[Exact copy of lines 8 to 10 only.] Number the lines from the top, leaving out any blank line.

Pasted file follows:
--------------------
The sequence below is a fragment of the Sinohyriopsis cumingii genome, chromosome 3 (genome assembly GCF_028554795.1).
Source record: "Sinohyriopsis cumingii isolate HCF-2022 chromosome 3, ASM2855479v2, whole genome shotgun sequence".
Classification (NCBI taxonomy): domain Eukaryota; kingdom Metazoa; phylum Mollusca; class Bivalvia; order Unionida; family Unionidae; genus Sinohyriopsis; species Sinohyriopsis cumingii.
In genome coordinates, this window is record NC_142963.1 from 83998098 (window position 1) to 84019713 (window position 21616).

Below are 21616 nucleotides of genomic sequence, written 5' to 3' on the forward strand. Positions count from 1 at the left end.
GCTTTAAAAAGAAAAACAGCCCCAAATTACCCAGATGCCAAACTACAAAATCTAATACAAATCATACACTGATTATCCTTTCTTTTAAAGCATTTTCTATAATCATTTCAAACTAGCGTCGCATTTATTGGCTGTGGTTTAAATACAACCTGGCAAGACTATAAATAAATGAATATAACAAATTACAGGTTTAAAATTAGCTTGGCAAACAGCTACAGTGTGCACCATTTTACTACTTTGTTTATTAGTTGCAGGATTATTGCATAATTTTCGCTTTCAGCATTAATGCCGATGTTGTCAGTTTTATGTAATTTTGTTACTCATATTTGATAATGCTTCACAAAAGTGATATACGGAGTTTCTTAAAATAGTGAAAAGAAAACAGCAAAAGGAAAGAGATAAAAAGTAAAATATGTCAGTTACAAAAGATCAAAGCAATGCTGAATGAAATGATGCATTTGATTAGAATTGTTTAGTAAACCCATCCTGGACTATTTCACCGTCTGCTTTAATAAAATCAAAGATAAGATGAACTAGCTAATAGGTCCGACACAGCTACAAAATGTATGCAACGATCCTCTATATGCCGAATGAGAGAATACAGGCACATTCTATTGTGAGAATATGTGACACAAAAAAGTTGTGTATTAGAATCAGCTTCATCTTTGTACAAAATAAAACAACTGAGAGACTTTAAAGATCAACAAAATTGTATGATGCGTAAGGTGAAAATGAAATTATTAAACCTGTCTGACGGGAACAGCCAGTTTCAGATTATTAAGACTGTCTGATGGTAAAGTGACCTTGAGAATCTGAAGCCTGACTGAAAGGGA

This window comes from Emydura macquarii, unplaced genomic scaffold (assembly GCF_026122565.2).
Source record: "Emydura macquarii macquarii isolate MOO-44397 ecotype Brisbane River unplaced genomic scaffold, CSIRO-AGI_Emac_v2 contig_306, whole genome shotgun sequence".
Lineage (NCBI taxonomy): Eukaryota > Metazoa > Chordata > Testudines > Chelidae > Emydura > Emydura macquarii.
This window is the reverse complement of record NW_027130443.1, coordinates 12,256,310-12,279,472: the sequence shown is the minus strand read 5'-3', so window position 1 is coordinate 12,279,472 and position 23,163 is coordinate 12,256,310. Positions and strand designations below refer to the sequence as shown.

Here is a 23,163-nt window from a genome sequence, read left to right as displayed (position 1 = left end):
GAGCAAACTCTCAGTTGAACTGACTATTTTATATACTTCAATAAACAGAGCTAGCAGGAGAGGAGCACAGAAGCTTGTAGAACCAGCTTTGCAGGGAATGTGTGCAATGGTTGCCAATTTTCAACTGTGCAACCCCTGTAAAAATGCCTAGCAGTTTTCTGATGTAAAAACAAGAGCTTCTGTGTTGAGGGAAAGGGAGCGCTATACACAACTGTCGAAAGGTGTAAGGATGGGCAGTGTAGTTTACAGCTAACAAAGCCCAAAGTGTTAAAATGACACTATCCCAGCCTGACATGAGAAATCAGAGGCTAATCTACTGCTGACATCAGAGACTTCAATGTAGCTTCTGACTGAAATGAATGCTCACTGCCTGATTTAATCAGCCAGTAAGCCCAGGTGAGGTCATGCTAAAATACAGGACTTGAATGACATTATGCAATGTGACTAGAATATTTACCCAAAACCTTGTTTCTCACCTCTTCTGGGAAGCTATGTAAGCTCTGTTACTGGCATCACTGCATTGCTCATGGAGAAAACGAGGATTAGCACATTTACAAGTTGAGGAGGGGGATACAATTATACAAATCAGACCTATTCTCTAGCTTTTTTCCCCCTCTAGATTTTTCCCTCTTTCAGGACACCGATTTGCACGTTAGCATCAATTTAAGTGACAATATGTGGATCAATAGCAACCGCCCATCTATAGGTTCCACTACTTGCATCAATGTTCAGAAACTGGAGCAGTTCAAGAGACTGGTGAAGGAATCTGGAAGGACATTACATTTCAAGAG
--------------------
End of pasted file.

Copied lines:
Source record: "Emydura macquarii macquarii isolate MOO-44397 ecotype Brisbane River unplaced genomic scaffold, CSIRO-AGI_Emac_v2 contig_306, whole genome shotgun sequence".
Lineage (NCBI taxonomy): Eukaryota > Metazoa > Chordata > Testudines > Chelidae > Emydura > Emydura macquarii.
This window is the reverse complement of record NW_027130443.1, coordinates 12,256,310-12,279,472: the sequence shown is the minus strand read 5'-3', so window position 1 is coordinate 12,279,472 and position 23,163 is coordinate 12,256,310. Positions and strand designations below refer to the sequence as shown.